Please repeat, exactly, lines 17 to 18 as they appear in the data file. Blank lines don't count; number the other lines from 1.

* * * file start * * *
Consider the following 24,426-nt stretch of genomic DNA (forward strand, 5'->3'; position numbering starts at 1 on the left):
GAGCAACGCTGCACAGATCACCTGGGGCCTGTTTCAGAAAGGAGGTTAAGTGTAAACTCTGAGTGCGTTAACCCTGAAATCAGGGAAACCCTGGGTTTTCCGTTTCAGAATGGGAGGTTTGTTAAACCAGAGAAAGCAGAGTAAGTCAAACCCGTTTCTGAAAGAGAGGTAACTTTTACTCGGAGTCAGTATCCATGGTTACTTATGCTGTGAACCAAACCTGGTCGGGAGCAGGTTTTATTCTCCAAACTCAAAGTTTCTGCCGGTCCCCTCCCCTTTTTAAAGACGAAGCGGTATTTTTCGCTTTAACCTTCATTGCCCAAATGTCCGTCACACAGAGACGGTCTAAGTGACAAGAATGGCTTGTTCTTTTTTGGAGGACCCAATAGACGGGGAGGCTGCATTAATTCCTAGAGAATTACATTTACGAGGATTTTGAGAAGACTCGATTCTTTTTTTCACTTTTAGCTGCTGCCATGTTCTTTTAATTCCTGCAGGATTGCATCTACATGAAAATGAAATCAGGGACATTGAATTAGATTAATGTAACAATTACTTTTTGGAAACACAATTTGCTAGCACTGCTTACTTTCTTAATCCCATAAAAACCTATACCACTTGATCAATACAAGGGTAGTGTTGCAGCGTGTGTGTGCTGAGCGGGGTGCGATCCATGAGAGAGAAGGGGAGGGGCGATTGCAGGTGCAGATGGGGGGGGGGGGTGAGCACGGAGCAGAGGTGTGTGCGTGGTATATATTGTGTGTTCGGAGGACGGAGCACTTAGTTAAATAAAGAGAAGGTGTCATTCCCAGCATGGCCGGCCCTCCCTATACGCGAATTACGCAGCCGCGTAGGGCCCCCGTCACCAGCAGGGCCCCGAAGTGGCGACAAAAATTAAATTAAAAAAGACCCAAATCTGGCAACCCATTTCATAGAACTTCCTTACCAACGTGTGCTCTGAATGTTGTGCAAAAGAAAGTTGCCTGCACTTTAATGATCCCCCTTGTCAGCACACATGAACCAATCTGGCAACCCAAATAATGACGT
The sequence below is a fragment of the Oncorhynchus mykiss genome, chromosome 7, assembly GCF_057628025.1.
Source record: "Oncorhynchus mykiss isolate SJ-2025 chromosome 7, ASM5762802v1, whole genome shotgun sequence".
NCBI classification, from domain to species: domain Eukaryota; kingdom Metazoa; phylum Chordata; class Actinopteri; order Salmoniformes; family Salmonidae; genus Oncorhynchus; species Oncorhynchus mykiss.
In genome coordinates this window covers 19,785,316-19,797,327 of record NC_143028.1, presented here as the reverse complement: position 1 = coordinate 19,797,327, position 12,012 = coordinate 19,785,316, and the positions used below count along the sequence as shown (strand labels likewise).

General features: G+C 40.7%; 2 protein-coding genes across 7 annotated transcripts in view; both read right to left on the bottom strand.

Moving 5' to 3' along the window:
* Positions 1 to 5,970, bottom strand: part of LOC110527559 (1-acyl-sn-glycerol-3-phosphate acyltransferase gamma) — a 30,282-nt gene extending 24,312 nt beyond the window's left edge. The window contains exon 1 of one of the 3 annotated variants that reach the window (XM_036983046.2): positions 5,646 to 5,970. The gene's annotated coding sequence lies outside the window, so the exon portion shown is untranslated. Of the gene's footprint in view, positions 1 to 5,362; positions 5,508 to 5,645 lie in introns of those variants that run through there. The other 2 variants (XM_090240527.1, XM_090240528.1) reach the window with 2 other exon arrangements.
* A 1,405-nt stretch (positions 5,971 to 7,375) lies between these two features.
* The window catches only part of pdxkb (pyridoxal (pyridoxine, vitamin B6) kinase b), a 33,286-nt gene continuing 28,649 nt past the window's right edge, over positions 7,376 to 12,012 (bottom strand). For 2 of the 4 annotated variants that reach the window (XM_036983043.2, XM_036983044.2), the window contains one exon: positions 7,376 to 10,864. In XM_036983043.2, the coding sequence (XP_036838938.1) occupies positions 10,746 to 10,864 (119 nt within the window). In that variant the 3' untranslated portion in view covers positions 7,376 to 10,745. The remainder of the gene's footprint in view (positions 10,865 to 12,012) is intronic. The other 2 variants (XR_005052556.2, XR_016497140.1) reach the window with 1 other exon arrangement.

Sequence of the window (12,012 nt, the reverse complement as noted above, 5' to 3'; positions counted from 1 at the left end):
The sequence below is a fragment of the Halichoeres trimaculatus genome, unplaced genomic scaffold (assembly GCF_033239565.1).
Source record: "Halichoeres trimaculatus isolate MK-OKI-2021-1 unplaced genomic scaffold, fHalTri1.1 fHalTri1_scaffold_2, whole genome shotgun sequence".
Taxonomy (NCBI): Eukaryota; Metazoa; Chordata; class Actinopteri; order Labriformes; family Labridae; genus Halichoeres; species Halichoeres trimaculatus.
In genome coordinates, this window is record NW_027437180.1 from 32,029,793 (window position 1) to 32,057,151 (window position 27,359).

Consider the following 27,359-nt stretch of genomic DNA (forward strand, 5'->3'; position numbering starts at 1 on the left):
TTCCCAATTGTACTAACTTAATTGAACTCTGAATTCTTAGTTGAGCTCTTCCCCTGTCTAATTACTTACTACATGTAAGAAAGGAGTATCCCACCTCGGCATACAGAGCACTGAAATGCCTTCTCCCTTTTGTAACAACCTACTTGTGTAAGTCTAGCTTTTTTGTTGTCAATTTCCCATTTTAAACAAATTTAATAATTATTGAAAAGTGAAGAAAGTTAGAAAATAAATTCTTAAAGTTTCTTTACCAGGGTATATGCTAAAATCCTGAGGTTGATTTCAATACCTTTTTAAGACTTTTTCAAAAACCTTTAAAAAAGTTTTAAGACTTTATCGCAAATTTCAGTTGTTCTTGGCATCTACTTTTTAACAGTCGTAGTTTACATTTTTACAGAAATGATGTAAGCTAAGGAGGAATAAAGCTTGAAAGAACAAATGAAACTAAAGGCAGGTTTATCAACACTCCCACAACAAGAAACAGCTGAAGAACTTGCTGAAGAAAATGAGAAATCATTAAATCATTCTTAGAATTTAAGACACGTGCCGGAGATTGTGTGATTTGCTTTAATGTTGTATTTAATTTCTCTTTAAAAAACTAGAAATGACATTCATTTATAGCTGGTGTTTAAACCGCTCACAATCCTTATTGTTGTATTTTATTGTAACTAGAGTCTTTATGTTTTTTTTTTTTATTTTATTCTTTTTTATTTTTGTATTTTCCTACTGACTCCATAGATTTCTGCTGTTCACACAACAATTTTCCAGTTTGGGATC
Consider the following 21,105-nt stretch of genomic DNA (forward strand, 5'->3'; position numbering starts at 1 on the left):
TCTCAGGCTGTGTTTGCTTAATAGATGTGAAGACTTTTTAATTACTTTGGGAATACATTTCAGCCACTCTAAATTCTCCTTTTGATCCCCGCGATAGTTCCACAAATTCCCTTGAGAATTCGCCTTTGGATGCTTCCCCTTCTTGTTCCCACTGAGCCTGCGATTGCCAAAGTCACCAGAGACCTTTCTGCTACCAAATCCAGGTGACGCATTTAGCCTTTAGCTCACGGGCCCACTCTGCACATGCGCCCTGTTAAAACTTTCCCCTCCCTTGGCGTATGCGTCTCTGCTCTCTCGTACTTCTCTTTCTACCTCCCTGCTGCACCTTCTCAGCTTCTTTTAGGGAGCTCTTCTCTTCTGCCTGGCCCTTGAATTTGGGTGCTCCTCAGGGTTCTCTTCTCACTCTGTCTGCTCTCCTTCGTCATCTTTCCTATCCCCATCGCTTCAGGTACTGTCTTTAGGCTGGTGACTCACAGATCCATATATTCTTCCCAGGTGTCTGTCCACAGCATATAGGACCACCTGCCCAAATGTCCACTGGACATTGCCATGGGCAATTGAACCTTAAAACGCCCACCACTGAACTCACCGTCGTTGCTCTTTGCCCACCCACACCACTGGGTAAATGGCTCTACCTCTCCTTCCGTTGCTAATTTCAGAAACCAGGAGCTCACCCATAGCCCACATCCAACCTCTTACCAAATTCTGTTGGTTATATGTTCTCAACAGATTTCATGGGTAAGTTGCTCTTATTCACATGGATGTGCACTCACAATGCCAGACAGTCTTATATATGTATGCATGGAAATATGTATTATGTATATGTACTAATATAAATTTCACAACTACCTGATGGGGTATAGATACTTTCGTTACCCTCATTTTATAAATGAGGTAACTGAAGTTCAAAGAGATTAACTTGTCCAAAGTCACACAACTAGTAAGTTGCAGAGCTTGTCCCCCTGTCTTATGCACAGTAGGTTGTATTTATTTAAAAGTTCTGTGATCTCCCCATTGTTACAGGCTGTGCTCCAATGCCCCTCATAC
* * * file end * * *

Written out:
Consider the following 27,359-nt stretch of genomic DNA (forward strand, 5'->3'; position numbering starts at 1 on the left):
TTCCCAATTGTACTAACTTAATTGAACTCTGAATTCTTAGTTGAGCTCTTCCCCTGTCTAATTACTTACTACATGTAAGAAAGGAGTATCCCACCTCGGCATACAGAGCACTGAAATGCCTTCTCCCTTTTGTAACAACCTACTTGTGTAAGTCTAGCTTTTTTGTTGTCAATTTCCCATTTTAAACAAATTTAATAATTATTGAAAAGTGAAGAAAGTTAGAAAATAAATTCTTAAAGTTTCTTTACCAGGGTATATGCTAAAATCCTGAGGTTGATTTCAATACCTTTTTAAGACTTTTTCAAAAACCTTTAAAAAAGTTTTAAGACTTTATCGCAAATTTCAGTTGTTCTTGGCATCTACTTTTTAACAGTCGTAGTTTACATTTTTACAGAAATGATGTAAGCTAAGGAGGAATAAAGCTTGAAAGAACAAATGAAACTAAAGGCAGGTTTATCAACACTCCCACAACAAGAAACAGCTGAAGAACTTGCTGAAGAAAATGAGAAATCATTAAATCATTCTTAGAATTTAAGACACGTGCCGGAGATTGTGTGATTTGCTTTAATGTTGTATTTAATTTCTCTTTAAAAAACTAGAAATGACATTCATTTATAGCTGGTGTTTAAACCGCTCACAATCCTTATTGTTGTATTTTATTGTAACTAGAGTCTTTATGTTTTTTTTTTTTATTTTATTCTTTTTTATTTTTGTATTTTCCTACTGACTCCATAGATTTCTGCTGTTCACACAACAATTTTCCAGTTTGGGATC